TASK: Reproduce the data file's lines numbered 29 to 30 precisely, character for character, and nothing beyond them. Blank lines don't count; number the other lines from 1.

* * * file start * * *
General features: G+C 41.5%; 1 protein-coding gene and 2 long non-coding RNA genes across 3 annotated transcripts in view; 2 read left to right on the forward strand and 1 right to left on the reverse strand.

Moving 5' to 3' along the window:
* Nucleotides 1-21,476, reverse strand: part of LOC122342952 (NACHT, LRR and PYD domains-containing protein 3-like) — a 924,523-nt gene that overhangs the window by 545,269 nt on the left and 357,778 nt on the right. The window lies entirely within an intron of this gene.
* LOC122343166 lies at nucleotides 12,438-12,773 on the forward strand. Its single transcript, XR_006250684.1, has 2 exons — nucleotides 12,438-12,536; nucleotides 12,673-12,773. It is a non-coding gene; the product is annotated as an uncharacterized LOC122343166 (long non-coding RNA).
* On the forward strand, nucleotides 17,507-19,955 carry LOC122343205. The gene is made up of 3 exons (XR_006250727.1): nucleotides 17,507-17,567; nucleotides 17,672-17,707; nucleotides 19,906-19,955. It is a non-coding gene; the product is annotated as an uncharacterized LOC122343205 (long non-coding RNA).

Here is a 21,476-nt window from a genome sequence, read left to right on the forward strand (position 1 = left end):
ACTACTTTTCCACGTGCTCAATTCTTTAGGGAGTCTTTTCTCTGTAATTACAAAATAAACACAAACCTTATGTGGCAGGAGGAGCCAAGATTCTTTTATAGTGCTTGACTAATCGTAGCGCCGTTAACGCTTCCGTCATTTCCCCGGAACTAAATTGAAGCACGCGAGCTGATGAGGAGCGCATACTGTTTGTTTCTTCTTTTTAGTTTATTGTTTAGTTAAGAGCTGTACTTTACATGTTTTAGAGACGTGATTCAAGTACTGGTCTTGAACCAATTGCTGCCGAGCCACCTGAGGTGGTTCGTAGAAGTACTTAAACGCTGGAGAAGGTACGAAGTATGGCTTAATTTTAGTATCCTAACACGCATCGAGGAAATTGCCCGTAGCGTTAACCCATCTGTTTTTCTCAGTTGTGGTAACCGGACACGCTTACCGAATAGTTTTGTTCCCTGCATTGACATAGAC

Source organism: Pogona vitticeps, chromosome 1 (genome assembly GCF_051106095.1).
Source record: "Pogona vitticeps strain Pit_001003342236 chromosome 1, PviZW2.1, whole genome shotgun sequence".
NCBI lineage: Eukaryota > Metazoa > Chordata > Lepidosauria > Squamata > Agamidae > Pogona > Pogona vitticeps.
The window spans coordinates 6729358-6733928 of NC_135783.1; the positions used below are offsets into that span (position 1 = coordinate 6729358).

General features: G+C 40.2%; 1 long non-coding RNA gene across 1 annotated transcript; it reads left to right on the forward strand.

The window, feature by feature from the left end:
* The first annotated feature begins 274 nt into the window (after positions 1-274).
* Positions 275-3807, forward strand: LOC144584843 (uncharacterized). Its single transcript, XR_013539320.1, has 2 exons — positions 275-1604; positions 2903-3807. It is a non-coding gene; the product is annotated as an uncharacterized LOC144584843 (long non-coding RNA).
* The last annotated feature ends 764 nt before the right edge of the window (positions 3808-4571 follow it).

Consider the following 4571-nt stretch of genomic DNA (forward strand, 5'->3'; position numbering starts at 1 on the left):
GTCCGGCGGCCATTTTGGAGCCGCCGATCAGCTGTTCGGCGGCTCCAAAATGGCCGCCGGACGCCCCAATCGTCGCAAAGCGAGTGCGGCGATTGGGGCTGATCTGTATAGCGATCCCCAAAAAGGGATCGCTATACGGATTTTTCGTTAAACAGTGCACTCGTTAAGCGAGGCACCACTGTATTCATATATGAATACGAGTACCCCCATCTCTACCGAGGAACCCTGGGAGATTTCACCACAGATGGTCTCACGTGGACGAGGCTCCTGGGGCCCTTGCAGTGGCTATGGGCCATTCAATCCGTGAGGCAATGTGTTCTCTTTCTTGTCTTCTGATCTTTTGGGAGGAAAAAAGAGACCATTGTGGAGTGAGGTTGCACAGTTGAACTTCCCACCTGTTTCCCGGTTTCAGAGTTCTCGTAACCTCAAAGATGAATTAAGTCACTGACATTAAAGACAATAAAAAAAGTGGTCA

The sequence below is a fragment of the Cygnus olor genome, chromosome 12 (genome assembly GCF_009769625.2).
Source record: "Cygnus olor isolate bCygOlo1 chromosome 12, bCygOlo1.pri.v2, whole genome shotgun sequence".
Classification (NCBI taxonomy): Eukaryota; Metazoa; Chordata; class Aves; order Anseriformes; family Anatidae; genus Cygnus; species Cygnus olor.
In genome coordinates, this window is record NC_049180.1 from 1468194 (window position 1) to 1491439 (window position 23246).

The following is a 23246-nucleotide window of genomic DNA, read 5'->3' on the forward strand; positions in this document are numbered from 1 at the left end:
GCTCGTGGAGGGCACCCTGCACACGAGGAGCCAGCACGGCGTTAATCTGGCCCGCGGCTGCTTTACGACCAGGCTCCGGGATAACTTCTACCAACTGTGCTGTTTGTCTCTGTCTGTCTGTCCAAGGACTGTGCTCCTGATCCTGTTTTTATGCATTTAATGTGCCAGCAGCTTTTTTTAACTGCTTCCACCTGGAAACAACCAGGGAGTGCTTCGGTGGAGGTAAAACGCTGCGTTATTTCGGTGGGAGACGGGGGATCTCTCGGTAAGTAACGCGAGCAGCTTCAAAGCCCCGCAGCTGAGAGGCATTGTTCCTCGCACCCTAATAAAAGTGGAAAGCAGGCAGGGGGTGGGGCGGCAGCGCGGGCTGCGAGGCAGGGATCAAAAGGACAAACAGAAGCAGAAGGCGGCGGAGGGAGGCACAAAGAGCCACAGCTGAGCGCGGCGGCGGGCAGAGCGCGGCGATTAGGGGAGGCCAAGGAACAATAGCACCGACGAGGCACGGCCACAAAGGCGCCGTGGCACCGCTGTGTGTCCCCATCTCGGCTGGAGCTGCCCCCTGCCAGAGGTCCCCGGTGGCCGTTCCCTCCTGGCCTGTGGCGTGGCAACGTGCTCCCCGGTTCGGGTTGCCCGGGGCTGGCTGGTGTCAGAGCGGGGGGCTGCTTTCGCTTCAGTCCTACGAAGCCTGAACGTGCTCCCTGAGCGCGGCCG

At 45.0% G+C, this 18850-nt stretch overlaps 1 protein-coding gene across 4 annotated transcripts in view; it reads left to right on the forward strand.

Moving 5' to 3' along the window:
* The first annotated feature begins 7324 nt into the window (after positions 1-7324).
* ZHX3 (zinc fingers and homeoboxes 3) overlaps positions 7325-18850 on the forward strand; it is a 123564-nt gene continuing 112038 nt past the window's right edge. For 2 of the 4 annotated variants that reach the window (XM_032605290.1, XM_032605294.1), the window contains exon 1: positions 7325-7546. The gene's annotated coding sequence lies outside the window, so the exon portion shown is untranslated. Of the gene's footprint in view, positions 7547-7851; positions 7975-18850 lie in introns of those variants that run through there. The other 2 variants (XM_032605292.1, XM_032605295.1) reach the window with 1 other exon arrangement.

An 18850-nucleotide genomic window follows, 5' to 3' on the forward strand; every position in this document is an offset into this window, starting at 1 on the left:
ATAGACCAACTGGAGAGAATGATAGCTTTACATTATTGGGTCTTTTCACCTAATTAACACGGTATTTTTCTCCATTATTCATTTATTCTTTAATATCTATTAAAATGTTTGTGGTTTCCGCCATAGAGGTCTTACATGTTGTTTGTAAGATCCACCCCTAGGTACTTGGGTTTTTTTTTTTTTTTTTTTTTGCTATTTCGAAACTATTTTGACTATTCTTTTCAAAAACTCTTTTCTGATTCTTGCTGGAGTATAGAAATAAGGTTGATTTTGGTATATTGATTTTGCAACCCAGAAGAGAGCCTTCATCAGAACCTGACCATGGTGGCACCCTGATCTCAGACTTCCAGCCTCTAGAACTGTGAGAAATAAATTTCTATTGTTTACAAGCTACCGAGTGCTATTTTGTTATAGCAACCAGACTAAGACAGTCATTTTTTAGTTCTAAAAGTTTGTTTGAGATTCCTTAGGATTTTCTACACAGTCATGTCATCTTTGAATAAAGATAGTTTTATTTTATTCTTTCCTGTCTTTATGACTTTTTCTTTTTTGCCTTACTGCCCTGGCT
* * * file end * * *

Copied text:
An 18850-nucleotide genomic window follows, 5' to 3' on the forward strand; every position in this document is an offset into this window, starting at 1 on the left:
ATAGACCAACTGGAGAGAATGATAGCTTTACATTATTGGGTCTTTTCACCTAATTAACACGGTATTTTTCTCCATTATTCATTTATTCTTTAATATCTATTAAAATGTTTGTGGTTTCCGCCATAGAGGTCTTACATGTTGTTTGTAAGATCCACCCCTAGGTACTTGGGTTTTTTTTTTTTTTTTTTTTTGCTATTTCGAAACTATTTTGACTATTCTTTTCAAAAACTCTTTTCTGATTCTTGCTGGAGTATAGAAATAAGGTTGATTTTGGTATATTGATTTTGCAACCCAGAAGAGAGCCTTCATCAGAACCTGACCATGGTGGCACCCTGATCTCAGACTTCCAGCCTCTAGAACTGTGAGAAATAAATTTCTATTGTTTACAAGCTACCGAGTGCTATTTTGTTATAGCAACCAGACTAAGACAGTCATTTTTTAGTTCTAAAAGTTTGTTTGAGATTCCTTAGGATTTTCTACACAGTCATGTCATCTTTGAATAAAGATAGTTTTATTTTATTCTTTCCTGTCTTTATGACTTTTTCTTTTTTGCCTTACTGCCCTGGCT